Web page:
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    I read this interesting article about some recent Bernanke comments/concerns. Basically, the kick the can approach Washington has been doing is going to come to a head at the end of this year/beginning of next year. We're to a point where cutting too much at one time would crush GDP. And raising taxes at the same time would compound the impact of the cuts removing hundreds of billions from the economy. As Bernanke calls it, a "fiscal cliff".

    I really think the only way to get the country out of it's mess is one, Washington has the fortitude to do it and 2, have some measure of both cuts and small tax increases. Perhaps freezing spending at some past years rate at the same time of a phased in expiring of the Bush tax cuts so that the impacts of both would be gradual instead a fiscal shock. Maybe the penny plan one fiscal year then phased in ending of Bush tax cuts, then penny plan, etc. The deficit has to be brought under control and only a compromise will get the country there. Unfortunately Nothing will get done in Washington until it's too late.
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  6. #21
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    Which candidate for President has a history of working with the other party to pass difficult legislation?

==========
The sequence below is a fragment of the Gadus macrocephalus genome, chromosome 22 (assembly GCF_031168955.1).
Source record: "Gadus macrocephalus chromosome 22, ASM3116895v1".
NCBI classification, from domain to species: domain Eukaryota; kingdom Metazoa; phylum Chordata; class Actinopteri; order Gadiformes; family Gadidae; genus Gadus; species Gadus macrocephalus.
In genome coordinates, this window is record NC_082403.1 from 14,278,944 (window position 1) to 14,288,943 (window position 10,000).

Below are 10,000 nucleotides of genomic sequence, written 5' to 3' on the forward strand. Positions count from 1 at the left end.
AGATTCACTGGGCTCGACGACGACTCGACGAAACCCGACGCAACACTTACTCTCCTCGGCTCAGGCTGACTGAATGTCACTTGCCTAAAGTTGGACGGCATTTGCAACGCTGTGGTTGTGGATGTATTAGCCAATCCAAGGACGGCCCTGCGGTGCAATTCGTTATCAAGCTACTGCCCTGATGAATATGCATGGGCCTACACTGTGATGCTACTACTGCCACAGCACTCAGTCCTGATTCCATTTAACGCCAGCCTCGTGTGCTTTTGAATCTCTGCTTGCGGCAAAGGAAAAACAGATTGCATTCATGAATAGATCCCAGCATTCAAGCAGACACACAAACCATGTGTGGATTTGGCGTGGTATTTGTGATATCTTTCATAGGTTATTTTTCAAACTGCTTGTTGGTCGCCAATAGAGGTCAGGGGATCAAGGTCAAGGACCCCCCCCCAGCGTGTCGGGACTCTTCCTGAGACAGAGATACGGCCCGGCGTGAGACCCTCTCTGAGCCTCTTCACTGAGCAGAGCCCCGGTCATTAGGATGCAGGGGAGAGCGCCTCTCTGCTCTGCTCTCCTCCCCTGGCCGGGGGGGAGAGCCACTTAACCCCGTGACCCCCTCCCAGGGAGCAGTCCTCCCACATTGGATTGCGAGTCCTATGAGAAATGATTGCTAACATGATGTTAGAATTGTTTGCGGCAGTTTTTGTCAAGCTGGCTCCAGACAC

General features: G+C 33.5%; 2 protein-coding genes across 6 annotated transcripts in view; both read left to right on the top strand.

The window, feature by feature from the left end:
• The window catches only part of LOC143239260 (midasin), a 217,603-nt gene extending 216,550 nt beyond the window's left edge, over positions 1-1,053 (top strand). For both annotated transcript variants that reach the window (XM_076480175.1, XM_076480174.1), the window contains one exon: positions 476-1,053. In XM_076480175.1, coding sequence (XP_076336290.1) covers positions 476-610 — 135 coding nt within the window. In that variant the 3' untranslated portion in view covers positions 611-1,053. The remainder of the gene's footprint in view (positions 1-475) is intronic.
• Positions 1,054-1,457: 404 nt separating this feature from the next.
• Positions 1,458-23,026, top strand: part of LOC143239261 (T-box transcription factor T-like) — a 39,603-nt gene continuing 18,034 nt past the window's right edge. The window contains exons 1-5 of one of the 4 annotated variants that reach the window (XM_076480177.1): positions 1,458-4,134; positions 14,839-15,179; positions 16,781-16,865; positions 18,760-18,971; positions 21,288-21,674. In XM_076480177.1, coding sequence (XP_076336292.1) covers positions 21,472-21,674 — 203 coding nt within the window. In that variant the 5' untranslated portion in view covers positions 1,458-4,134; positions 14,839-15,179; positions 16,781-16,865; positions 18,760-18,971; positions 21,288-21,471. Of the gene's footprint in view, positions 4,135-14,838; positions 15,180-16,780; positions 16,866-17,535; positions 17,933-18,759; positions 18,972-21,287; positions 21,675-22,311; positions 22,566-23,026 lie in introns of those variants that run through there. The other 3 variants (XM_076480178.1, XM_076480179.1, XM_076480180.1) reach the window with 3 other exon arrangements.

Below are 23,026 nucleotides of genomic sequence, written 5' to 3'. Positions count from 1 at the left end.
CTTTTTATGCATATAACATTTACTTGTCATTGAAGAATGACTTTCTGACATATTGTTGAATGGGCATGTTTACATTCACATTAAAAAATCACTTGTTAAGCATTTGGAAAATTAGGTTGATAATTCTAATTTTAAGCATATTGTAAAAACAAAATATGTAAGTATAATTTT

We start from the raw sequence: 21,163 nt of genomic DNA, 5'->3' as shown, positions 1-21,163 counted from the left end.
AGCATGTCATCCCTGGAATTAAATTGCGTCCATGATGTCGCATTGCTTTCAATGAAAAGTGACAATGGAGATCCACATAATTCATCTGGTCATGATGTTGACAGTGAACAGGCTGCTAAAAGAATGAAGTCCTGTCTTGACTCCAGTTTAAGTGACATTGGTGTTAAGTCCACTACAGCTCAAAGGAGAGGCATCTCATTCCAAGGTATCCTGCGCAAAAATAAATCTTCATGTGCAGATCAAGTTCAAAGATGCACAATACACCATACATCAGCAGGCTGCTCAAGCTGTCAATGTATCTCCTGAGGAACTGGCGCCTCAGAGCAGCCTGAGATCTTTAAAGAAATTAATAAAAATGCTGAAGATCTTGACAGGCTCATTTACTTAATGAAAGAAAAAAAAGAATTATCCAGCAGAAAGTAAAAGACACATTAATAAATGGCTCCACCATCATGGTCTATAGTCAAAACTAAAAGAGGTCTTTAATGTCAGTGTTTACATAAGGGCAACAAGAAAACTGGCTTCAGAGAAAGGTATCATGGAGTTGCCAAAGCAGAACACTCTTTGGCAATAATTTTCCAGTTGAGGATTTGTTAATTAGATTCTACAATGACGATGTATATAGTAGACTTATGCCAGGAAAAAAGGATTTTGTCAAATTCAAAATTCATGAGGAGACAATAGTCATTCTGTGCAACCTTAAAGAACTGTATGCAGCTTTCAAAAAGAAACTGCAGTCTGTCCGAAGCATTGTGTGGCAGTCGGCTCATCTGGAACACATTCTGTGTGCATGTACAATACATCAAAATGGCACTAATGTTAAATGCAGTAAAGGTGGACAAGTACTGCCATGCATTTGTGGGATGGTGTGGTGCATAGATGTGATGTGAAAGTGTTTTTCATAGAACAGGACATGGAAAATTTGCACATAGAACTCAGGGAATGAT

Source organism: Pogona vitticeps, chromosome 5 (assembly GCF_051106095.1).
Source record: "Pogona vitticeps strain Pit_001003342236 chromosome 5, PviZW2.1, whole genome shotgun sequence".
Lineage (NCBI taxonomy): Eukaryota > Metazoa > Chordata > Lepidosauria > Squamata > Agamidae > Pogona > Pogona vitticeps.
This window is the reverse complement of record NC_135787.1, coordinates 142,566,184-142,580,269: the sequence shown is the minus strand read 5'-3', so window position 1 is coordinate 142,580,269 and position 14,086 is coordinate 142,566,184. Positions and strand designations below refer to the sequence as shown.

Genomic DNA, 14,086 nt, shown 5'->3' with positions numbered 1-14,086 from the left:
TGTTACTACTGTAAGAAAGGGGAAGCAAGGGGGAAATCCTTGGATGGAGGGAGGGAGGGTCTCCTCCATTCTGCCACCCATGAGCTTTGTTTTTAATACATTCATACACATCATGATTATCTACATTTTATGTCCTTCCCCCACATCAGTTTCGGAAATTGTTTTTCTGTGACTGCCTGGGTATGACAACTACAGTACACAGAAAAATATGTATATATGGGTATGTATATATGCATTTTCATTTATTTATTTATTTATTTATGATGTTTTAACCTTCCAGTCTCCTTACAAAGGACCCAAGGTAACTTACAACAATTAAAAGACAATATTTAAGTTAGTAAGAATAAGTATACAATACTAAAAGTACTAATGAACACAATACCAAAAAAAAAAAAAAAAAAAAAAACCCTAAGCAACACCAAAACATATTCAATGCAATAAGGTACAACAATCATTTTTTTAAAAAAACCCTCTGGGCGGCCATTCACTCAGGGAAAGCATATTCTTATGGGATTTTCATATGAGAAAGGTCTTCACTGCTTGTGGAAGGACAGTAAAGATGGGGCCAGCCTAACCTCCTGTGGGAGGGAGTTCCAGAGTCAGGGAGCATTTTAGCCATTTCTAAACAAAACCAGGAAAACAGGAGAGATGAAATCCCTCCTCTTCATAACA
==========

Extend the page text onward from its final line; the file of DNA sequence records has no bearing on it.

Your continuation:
7. #22
    Quote Originally Posted by McKinneyTXHusker View Post
    Quote Originally Posted by Huskerwirejay View Post
    What cuts will be made to reduce federal spending by approximately 30% in order for the penny plan to work?

    Specifically, where are the spending cuts going to come from?
    Jay, my major was in engineering, not math - but I'm still having trouble understanding your claim - that to "reduce federal spending (excluding interest payments) 1 percent a year for five years", which is what the Penny Plan advocates, that we must "reduce federal spending by approximately 30%?" Interesting math indeed!
    I certainly am not a math major. You engineering studied most likely included plenty of math work.

    I have read that for every $1 in revenue, the federal government spend about $1.3. If we reduce the spending by 1.3 cents (1%) a year of 5 years, that would come to about 6.5 cents. That would put spending in 5 years at $1.23 for every $1 of 2012 revenue. To get balanced, revenue would need to grow by 23%.

    I am skeptic of a plan that is based on growing revenue more that reducing spending by a 4:1 ratio.

    I thought we needed to cut spending not increase revenue.

  8. #23
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    Quote Originally Posted by FLA4NEB View Post
    I have been buying the same brand of bread from the same store for over 3 years now. 3 Years ago it was $1.29, yesterday it was $2.99...milk cost a lot more than gas...
    and the population is growing too, demand is increasing, the resources are getting fewer....need I go on? There's many variables involved. we ain't gonna see 99 cents loaves anymore.

  9. #24
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    Quote Originally Posted by Huskers57 View Post